Recently, Chairman Gensler underwent an inquiry from a diverse group of Congress members, with Democrat Ritchie Torres from The Bronx engaging in a captivating five-minute exchange. Torres aimed to clarify the exact definition of an investment contract, a crucial factor in the SEC’s jurisdiction.

During this exchange, he questioned whether an investment contract requires a tangible agreement, emphasizing the SEC vs. Howey case, which involved two explicit contracts. Torres’s line of inquiry echoes concerns among cryptocurrency advocates.

They fear that the term “investment contract” has been broadly interpreted, potentially allowing Gensler to classify anything as a security. Torres expressed his apprehension, noting;

“I worry that when it comes to crypto, your interpretation of the term ‘investment contract’ has no limiting principle and therefore is susceptible to arbitrary and capricious enforcement actions,” 

However, Chairman Gensler did not provide a clear response to Torres’s query about whether an investment contract necessitates a tangible contractual arrangement to be considered a security.

This prerequisite could protect digital collectibles and other tokens from investment contract categorization, while Gensler argued that current legal statutes give the agency extensive discretionary power.

Nonetheless, he couldn’t cite any instances where an investment contract existed without a concrete agreement. In response, Torres pointedly remarked,

“I find it telling that you can’t cite a single case,”

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In many respects, Torres’s stance on this matter highlights a growing divide between the executive branch and Congress regarding cryptocurrencies. While the SEC is actively pursuing legal actions against Binance and Coinbase, Congress is increasingly adopting a more pro-crypto stance.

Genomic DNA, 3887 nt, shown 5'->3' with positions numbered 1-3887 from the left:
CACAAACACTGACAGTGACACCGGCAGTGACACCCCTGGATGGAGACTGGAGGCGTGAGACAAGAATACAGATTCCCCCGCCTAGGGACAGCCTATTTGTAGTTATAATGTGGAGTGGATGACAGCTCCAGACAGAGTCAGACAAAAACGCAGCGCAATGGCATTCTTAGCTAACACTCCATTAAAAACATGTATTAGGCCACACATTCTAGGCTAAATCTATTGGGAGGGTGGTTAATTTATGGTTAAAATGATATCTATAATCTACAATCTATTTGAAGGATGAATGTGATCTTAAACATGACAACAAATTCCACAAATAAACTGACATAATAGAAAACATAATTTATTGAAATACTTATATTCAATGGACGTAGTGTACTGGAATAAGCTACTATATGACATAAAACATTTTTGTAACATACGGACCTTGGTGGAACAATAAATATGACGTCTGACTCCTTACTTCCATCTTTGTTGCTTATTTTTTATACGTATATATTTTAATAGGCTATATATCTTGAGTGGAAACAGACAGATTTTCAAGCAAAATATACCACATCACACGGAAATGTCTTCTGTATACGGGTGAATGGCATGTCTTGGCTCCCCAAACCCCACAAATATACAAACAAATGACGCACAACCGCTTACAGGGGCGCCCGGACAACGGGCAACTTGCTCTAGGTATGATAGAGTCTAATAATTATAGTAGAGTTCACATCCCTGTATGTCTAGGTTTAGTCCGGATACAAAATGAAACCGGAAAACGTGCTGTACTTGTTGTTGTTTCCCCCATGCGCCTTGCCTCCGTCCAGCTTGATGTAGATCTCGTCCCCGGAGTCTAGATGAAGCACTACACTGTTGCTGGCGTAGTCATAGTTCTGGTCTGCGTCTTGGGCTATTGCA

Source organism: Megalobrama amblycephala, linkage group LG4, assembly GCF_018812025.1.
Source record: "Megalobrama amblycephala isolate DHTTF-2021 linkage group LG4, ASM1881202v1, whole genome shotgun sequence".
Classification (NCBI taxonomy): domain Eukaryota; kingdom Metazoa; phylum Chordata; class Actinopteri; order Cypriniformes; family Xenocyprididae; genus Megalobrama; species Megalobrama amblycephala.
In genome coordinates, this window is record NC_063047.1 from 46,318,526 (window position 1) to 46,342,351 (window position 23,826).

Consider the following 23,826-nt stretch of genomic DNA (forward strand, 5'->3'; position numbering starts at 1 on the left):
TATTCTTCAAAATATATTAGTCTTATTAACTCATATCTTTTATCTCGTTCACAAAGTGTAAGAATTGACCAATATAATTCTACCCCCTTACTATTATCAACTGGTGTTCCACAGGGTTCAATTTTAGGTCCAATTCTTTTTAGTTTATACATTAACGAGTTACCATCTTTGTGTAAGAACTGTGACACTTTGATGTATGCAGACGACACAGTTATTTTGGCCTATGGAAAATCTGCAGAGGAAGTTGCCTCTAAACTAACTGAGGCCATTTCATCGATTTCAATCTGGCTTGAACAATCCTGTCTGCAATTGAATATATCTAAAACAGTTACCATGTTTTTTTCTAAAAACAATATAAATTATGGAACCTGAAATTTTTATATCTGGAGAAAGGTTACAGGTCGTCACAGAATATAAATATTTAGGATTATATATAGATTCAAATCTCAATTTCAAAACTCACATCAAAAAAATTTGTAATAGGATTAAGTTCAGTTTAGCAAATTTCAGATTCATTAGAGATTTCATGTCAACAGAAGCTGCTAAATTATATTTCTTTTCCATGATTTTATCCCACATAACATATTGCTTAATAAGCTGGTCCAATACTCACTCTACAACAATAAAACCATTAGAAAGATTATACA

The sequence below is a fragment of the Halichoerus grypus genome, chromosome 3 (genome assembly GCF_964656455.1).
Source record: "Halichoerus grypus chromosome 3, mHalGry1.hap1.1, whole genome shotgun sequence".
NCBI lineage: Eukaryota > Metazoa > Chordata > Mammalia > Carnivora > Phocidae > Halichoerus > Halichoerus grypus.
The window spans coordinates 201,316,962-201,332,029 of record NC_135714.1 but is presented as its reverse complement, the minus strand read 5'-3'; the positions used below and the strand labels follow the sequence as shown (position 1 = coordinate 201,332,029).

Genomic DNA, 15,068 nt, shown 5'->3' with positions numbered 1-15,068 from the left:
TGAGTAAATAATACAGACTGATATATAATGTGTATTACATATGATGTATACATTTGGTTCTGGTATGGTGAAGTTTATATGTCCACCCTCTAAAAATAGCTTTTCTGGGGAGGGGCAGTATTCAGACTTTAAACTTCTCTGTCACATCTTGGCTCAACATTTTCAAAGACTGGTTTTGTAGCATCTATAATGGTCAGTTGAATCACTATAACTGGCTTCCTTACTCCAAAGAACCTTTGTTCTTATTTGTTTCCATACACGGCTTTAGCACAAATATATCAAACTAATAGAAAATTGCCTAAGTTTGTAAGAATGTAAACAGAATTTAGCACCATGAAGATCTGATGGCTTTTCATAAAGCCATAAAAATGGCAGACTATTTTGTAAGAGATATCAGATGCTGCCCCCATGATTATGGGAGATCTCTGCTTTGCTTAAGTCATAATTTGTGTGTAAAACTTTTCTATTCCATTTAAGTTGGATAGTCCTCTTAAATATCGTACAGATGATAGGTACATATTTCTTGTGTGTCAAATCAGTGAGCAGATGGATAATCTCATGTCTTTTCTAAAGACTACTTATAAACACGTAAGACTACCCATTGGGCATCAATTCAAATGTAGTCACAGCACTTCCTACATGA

Elected officials on Capitol Hill, representing both Democratic and Republican camps, are pushing back against Gensler and embracing crypto-friendly positions. Figures like Patrick McHenry and Majority Whip Tom Emmer are noteworthy in this context.

In their endeavors, Coinbase actively seeks support from influential House members, including Maxine Waters, the ranking member of the House Financial Services Committee, as reported by sources familiar with the firm’s Washington, D.C. activities. Torres’s opposition to Gensler’s approach mirrors Coinbase’s increasing influence among House Democrats.

“While the Senate remains less receptive,” noted an insider regarding lobbying efforts, “a positive trend is emerging.” The company is focusing significant attention on Ohio to gain Senator Sherrod Brown’s endorsement, as he chairs the Senate Financial Services and Housing Committee.

Waters and Brown will have vital roles in advancing legislation for stablecoins and cryptocurrencies. Coinbase isn’t alone in these efforts; the Blockchain Association, Ryan Selkis, and a16z also offer their support.

Simultaneously, cryptocurrency community members actively engage in Washington, D.C.’s political sphere. Prominent figures, including Mike Novogratz of Galaxy Digital and venture investor Travis Scher, have recently wielded influence in the nation’s capital.

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